Freedom and Boundaries - Book Review

I read "Freedom and Boundaries" by Kevin DeYoung several months ago, and am just now getting around to reviewing it.

I've said a couple of times that Kevin DeYoung is one of my favorite authors right now. His book on the Emerging Church was fantastic. His book on knowing the will of God was great as well. DeYoung has an ability to write about tough topics in a really easy manner. He's appropriately funny and appropriately serious, which are hard traits to have in balance.

Because the topic of women in ministry is such a powder-keg topic, DeYoung writes much more technically in "Freedom and Boundaries" than in some of his other books. But, the book is still written in such a way that us "less-than-technical" minds can grasp it.

DeYoung does, in my opinion, a masterful job handling a really difficult issue. The Bible gives two or three black-and-white instructions about gender roles in church leadership; enough that we can't dismiss them without making a statement about how we interpret Scripture, but few enough that we don't have instruction on every single possible scenario that could come up. That's what makes this issue so difficult.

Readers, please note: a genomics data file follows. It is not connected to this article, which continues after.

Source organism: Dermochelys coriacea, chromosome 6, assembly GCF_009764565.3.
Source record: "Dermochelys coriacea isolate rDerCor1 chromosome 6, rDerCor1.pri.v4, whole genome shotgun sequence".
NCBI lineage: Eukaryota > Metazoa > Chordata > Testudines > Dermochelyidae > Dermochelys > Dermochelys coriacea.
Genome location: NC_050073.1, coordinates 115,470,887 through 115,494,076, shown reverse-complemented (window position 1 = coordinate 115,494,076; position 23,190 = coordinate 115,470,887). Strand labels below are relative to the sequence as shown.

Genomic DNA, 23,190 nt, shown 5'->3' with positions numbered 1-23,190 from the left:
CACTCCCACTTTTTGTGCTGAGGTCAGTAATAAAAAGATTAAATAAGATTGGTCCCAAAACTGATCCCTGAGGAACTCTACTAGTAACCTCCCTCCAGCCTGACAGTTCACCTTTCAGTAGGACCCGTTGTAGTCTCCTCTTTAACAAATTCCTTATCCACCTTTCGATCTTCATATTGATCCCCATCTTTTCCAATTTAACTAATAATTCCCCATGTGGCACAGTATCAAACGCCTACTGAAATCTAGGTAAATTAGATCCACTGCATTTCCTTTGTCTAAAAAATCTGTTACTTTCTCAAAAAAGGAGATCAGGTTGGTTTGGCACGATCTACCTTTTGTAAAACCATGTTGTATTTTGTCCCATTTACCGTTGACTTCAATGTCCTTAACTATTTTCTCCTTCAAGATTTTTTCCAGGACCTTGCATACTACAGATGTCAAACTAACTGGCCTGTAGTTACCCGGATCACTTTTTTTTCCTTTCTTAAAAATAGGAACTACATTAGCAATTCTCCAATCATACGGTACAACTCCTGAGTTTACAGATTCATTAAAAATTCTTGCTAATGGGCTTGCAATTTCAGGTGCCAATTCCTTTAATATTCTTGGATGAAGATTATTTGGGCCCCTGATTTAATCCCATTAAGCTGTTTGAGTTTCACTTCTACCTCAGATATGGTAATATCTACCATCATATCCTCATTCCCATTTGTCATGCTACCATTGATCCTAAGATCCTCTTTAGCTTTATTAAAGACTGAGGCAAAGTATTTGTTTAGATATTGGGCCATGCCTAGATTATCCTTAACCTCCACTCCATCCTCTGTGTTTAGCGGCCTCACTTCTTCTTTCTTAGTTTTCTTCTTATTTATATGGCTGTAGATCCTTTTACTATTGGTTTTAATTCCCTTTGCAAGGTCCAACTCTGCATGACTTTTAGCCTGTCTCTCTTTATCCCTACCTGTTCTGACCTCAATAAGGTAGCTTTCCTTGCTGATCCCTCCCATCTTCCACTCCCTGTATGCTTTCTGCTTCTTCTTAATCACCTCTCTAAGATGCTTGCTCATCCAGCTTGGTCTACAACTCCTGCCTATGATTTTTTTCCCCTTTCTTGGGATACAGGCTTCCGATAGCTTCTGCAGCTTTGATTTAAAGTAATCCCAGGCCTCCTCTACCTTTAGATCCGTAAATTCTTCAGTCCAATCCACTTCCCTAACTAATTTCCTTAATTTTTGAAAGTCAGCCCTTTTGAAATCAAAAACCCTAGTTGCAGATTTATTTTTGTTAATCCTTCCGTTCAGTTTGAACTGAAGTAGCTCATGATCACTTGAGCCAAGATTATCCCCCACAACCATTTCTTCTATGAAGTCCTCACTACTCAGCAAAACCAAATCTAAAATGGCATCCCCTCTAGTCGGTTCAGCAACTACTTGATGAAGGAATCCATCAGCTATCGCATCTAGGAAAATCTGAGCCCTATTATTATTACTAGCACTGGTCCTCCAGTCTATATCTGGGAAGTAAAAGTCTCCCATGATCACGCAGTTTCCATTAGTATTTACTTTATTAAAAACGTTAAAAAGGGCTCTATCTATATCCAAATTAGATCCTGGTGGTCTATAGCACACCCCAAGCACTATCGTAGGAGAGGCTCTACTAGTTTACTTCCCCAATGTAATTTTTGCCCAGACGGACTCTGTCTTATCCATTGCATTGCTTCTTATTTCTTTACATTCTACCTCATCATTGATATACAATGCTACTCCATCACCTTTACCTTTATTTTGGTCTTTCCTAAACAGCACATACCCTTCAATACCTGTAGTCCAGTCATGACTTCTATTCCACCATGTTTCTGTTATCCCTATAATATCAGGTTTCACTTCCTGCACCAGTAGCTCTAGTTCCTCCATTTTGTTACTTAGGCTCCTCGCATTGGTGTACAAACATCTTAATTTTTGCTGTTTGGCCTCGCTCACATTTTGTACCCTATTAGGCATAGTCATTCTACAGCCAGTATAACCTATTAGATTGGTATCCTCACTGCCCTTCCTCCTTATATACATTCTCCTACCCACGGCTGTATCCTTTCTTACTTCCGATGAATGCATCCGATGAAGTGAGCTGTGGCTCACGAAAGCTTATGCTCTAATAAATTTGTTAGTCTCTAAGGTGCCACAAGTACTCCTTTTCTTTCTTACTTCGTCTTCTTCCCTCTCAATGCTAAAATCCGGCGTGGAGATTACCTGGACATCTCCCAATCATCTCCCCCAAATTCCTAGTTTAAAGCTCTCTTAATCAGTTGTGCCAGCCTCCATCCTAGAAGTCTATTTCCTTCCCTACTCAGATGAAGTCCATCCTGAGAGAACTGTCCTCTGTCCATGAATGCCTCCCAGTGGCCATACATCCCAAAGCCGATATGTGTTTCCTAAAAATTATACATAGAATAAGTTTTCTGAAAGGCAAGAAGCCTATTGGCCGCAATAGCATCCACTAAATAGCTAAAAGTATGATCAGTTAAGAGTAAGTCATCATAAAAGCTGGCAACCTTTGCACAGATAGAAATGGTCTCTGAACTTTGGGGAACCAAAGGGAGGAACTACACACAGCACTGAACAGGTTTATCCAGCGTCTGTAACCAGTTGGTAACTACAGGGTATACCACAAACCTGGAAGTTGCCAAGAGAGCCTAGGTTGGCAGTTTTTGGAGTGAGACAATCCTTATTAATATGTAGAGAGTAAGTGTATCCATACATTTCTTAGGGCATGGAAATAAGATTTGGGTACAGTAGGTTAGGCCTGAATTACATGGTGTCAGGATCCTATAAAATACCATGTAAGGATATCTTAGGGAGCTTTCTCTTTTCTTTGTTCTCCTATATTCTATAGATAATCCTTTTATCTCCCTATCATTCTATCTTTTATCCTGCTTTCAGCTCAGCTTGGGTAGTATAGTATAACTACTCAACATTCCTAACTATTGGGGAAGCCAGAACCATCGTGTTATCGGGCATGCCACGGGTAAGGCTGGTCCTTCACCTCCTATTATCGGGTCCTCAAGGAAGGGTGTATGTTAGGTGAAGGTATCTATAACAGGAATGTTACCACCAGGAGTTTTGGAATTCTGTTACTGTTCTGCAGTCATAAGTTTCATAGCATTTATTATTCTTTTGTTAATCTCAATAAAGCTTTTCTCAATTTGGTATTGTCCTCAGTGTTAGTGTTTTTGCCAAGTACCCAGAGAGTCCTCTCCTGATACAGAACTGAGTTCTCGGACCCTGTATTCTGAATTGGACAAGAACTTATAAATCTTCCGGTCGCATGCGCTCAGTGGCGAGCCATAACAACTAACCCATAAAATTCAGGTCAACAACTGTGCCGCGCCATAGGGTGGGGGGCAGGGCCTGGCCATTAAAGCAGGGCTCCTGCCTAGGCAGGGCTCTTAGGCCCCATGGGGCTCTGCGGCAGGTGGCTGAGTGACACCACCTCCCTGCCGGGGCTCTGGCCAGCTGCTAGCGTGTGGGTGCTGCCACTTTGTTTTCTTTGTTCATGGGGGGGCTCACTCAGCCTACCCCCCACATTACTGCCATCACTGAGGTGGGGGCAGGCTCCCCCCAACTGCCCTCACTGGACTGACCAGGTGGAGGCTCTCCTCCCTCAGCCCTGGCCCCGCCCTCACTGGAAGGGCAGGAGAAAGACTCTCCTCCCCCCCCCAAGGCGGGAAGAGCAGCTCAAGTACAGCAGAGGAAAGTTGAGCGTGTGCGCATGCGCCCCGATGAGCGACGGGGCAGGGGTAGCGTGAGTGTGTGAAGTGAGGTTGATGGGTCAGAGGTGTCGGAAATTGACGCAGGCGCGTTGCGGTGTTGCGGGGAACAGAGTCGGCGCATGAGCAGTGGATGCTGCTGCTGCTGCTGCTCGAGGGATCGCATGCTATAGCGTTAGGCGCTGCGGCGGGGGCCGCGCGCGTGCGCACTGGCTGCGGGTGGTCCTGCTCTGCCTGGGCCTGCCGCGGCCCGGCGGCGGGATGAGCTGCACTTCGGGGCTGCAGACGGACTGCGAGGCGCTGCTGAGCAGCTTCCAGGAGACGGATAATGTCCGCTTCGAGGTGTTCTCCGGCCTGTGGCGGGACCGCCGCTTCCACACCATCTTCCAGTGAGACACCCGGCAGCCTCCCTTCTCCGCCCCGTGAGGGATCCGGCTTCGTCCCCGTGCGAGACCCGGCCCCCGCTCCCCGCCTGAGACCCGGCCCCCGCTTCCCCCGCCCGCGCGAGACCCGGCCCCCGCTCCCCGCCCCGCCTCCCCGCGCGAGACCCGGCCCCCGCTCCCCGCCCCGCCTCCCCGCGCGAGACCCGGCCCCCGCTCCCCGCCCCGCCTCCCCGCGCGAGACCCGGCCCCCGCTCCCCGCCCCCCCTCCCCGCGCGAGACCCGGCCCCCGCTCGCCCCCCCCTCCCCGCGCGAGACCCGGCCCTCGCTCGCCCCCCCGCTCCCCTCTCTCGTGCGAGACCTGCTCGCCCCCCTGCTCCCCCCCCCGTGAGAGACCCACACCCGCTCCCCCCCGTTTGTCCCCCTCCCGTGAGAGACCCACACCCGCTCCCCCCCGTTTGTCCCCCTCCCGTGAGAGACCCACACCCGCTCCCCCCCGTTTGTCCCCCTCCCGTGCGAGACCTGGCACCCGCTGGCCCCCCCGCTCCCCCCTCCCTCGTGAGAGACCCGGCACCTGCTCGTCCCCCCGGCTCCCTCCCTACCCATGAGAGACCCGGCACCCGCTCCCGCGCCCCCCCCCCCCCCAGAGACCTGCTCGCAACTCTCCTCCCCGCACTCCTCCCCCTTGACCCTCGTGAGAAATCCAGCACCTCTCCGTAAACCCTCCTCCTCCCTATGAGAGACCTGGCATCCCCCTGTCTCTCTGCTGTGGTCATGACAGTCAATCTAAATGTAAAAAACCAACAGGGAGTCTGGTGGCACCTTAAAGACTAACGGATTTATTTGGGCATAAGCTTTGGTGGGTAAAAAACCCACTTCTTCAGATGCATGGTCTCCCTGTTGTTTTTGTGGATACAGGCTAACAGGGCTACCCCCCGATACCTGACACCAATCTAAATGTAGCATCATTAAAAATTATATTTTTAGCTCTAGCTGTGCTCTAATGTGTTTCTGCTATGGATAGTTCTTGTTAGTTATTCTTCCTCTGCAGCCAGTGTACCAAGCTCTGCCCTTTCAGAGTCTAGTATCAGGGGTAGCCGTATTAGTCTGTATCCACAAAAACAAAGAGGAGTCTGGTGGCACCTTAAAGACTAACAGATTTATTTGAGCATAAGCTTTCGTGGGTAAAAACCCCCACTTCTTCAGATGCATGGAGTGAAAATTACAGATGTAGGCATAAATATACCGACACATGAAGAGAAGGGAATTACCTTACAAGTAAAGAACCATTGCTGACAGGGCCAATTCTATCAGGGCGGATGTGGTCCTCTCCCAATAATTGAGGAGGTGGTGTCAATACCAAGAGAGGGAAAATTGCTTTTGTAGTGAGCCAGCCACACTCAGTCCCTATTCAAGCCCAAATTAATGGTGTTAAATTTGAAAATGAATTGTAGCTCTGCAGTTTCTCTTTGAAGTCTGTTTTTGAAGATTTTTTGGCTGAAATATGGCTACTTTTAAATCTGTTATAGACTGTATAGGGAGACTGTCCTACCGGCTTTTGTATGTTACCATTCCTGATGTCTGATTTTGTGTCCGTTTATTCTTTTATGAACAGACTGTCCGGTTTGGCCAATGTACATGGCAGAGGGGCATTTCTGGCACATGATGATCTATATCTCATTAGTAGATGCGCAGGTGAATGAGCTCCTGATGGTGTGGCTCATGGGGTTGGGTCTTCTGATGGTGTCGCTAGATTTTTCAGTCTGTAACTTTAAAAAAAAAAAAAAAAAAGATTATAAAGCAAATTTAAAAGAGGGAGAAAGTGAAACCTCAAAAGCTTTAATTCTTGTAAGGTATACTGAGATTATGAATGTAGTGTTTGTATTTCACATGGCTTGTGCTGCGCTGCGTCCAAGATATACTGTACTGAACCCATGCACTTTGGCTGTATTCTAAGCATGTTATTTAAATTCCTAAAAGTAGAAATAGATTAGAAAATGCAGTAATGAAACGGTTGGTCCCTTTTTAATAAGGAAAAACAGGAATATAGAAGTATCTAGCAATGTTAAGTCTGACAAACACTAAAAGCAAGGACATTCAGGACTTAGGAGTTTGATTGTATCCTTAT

DeYoung is a complementarian who believes that men and women were created to serve complementary but distinct roles in the family and in the church. Women can't ever be daddies, and men can't be mommies, but both men and women are vitally important in the family relationship. In the church, DeYoung believes, there should be a similar affirmation of value and distinction of roles.

"Freedom and Boundaries" examines each of the Scripture passages that talk about gender roles, and helps us understand where the Bible draws hard and fast lines, and where we have freedom to choose. Too often, Christians read "I do not permit a woman to teach or exercise authority" and either dismiss it or make sweeping declarations that aren't warranted by the passage. DeYoung does a good job at finding a healthy balance. He works hard to speak where the Bible speaks, but to not go a step farther than that, and I really respect that about his work.

The issue of gender roles in ministry can be a really difficult issue because it hasn't been handled carefully in the past. It's hard to be a complementarian sometimes, because a bunch of domineering idiots have so abused it to the point that we want to throw everything out with the bath water. There is a way where you can honor the value and gifting of every person, male or female, while recognizing that God has created us for different roles. DeYoung does a great job striking that balance.

This is a great book. It won't be of interest to people who don't want to think pretty hard about a difficult issue. But, if you're interested in doing some thinking about the role of women in the Church and want to see an example of how it is possible to hold women in the highest regard while maintaining a distinction in roles that the Bible sure seems to require, this is a great book to pick up.